To truly know someone, it is said you must walk a mile in their shoes. In the case of Whitman middle school students, they played a basketball game in wheelchairs.
The game, run by the University of Wisconsin-Whitewater Wheelchair Athlete program Cornerstones for Success, showed students not only the power of determination, but the power of accepting someone who is different than them.
The game pitted groups of randomly selected teachers and students against the UW-Whitewater team in a game of wheelchair basketball. The collegiate team members also spoke about how they became disabled and how they managed to continue being an athlete.
"It gives them an understanding of how some people might think it's really easy, then they try it themselves and understand that it takes a lot of work and practice," wheelchair basketball coach Dan Price said. "If you want to be really good with something, you have to put the time and dedication in."
Price became disabled as a child due to a tumor on his spine. Other members of his team had polio, spinal injuries or other conditions that caused a physical disability. None let their lack of leg control discourage them from basketball or other sports. Some shared stories about how they swim, ski and play other sports. The theme of the day was that people with disabilities can enjoy the same activities that able-bodied people can.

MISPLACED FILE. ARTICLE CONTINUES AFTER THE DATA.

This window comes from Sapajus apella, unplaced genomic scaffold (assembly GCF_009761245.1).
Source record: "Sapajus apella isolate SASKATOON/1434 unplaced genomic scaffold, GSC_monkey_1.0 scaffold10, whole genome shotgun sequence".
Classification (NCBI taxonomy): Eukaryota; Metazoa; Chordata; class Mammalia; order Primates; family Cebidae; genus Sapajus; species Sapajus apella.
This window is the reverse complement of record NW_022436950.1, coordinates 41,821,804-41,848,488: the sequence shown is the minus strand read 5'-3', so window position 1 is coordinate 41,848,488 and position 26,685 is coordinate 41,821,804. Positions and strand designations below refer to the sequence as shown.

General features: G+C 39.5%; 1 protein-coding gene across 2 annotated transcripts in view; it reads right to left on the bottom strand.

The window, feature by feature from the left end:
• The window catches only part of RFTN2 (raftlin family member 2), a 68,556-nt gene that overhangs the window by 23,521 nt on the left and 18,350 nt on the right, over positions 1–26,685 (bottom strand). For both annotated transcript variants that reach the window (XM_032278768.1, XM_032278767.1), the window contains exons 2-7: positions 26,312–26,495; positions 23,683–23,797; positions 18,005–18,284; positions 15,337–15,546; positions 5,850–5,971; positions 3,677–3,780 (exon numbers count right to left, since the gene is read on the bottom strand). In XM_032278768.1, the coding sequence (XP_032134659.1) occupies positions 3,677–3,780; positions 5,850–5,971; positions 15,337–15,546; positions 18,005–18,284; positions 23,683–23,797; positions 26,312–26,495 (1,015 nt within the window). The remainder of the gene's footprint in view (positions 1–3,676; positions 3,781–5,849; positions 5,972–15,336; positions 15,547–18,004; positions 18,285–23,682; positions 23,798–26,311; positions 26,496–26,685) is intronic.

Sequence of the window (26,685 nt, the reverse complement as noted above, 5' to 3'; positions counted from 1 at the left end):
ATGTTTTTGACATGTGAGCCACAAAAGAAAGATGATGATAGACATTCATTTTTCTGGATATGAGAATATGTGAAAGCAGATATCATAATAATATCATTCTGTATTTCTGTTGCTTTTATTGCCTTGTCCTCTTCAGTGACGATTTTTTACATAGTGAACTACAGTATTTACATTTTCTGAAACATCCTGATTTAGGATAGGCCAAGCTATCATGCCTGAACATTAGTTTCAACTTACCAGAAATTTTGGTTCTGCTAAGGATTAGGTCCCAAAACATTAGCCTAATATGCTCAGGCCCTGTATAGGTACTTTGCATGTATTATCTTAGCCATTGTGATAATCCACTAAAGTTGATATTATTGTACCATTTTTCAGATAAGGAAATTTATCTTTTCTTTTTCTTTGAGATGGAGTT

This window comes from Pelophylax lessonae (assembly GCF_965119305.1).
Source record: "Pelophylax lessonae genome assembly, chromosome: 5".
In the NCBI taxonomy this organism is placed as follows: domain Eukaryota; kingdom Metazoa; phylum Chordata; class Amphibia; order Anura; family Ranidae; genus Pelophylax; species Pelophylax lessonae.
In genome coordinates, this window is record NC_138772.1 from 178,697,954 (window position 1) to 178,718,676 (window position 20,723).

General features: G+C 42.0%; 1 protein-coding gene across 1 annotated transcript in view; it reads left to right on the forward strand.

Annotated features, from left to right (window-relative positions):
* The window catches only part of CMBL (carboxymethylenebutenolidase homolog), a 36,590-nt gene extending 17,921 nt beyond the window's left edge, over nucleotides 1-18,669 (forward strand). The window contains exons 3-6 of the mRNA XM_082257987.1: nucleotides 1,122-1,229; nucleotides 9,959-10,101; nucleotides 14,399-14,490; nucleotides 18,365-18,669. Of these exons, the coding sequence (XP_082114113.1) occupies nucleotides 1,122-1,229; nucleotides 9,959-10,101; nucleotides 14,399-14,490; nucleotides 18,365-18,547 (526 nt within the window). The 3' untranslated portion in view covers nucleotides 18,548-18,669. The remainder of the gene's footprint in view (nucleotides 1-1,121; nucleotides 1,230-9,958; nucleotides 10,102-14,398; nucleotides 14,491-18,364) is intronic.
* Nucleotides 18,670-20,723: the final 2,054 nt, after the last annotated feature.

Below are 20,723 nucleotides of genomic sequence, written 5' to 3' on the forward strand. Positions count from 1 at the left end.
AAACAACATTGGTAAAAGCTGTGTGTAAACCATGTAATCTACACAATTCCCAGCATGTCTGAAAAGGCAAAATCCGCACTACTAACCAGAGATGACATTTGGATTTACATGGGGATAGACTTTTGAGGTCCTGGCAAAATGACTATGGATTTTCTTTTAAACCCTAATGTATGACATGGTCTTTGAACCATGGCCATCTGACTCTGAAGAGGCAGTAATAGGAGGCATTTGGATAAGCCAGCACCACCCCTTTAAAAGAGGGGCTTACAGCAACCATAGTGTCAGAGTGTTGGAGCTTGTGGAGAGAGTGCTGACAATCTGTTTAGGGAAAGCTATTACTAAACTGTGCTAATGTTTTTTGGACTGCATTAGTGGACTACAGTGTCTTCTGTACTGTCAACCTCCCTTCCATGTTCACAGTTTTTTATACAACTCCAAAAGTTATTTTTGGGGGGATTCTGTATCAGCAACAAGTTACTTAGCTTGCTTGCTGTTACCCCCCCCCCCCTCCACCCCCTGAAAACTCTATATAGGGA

The event was sponsored by the Whitman Parent-Teacher Association, which swapped the day with what normally is Discovery Day. Discovery Day was much like High Interest Day in the elementery schools and involved many activities in classrooms throughout the day. The PTA wanted to host an assembly for all students, but didn't know where to go.
Ideas like hosting an anti-bullying speaker were thrown around, but nothing stuck until PTA member Beth Stuberg spoke about the Cornerstones for Success program and the impact it made on her.
"There has been such a focus on anti-bullying that we didn't want the kids to click off," PTA President Andrea Gaines said. "Don't get me wrong, it's vitally important, but we wanted something that was going to be a little different and really grab the kids' attention. We wanted something where they felt more involved."
Gaines, whose son was selected to play against the UW-Whitewater team, was left with a lasting impression.
She has two children in college. She couldn't help but think about how the wheelchair athletes reminded her of her children.
"Talking to them was just like talking to my son or daughter who are in college," she said. "They like to give a laugh, be silly and hang out, which is exactly what all young people like to do."
She will be presenting the group's contact information at the next inter-school PTA meeting and hopes other schools bring in the athletes as well.
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